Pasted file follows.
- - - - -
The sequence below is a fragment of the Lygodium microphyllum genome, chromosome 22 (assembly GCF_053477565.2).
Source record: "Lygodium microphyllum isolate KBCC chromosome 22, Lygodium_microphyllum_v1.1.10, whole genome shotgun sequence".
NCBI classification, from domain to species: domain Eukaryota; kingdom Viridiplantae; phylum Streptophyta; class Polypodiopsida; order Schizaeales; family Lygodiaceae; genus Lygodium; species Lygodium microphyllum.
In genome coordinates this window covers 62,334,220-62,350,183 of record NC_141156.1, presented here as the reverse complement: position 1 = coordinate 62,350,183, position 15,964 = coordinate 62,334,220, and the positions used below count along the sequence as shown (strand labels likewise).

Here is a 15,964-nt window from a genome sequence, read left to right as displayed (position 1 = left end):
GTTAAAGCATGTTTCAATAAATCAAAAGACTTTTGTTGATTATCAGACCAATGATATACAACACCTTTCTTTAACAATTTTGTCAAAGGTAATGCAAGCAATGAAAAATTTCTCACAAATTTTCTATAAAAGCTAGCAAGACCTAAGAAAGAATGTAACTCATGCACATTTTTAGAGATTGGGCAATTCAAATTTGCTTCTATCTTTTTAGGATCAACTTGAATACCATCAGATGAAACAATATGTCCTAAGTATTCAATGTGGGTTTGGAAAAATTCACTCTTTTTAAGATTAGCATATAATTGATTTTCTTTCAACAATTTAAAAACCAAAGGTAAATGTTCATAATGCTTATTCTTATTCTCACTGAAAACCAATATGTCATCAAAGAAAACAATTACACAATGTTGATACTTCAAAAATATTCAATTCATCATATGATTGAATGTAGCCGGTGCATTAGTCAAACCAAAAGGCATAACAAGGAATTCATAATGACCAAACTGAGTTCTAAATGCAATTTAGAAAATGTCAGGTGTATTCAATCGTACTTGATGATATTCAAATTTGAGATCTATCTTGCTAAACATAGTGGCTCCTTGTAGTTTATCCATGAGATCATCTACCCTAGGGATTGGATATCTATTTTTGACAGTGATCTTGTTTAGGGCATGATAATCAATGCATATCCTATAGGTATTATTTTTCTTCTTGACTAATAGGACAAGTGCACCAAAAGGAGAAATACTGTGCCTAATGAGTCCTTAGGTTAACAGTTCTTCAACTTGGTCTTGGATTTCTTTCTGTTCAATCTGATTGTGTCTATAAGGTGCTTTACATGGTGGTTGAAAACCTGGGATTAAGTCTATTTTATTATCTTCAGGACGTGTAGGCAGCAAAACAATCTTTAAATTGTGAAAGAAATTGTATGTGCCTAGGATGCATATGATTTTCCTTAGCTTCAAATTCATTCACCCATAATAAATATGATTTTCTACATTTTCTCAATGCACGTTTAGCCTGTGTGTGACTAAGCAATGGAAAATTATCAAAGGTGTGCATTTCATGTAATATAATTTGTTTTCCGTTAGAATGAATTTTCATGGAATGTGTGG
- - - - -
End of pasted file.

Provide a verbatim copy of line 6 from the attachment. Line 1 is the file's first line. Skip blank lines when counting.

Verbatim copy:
GTTAAAGCATGTTTCAATAAATCAAAAGACTTTTGTTGATTATCAGACCAATGATATACAACACCTTTCTTTAACAATTTTGTCAAAGGTAATGCAAGCAATGAAAAATTTCTCACAAATTTTCTATAAAAGCTAGCAAGACCTAAGAAAGAATGTAACTCATGCACATTTTTAGAGATTGGGCAATTCAAATTTGCTTCTATCTTTTTAGGATCAACTTGAATACCATCAGATGAAACAATATGTCCTAAGTATTCAATGTGGGTTTGGAAAAATTCACTCTTTTTAAGATTAGCATATAATTGATTTTCTTTCAACAATTTAAAAACCAAAGGTAAATGTTCATAATGCTTATTCTTATTCTCACTGAAAACCAATATGTCATCAAAGAAAACAATTACACAATGTTGATACTTCAAAAATATTCAATTCATCATATGATTGAATGTAGCCGGTGCATTAGTCAAACCAAAAGGCATAACAAGGAATTCATAATGACCAAACTGAGTTCTAAATGCAATTTAGAAAATGTCAGGTGTATTCAATCGTACTTGATGATATTCAAATTTGAGATCTATCTTGCTAAACATAGTGGCTCCTTGTAGTTTATCCATGAGATCATCTACCCTAGGGATTGGATATCTATTTTTGACAGTGATCTTGTTTAGGGCATGATAATCAATGCATATCCTATAGGTATTATTTTTCTTCTTGACTAATAGGACAAGTGCACCAAAAGGAGAAATACTGTGCCTAATGAGTCCTTAGGTTAACAGTTCTTCAACTTGGTCTTGGATTTCTTTCTGTTCAATCTGATTGTGTCTATAAGGTGCTTTACATGGTGGTTGAAAACCTGGGATTAAGTCTATTTTATTATCTTCAGGACGTGTAGGCAGCAAAACAATCTTTAAATTGTGAAAGAAATTGTATGTGCCTAGGATGCATATGATTTTCCTTAGCTTCAAATTCATTCACCCATAATAAATATGATTTTCTACATTTTCTCAATGCACGTTTAGCCTGTGTGTGACTAAGCAATGGAAAATTATCAAAGGTGTGCATTTCATGTAATATAATTTGTTTTCCGTTAGAATGAATTTTCATGGAATGTGTGG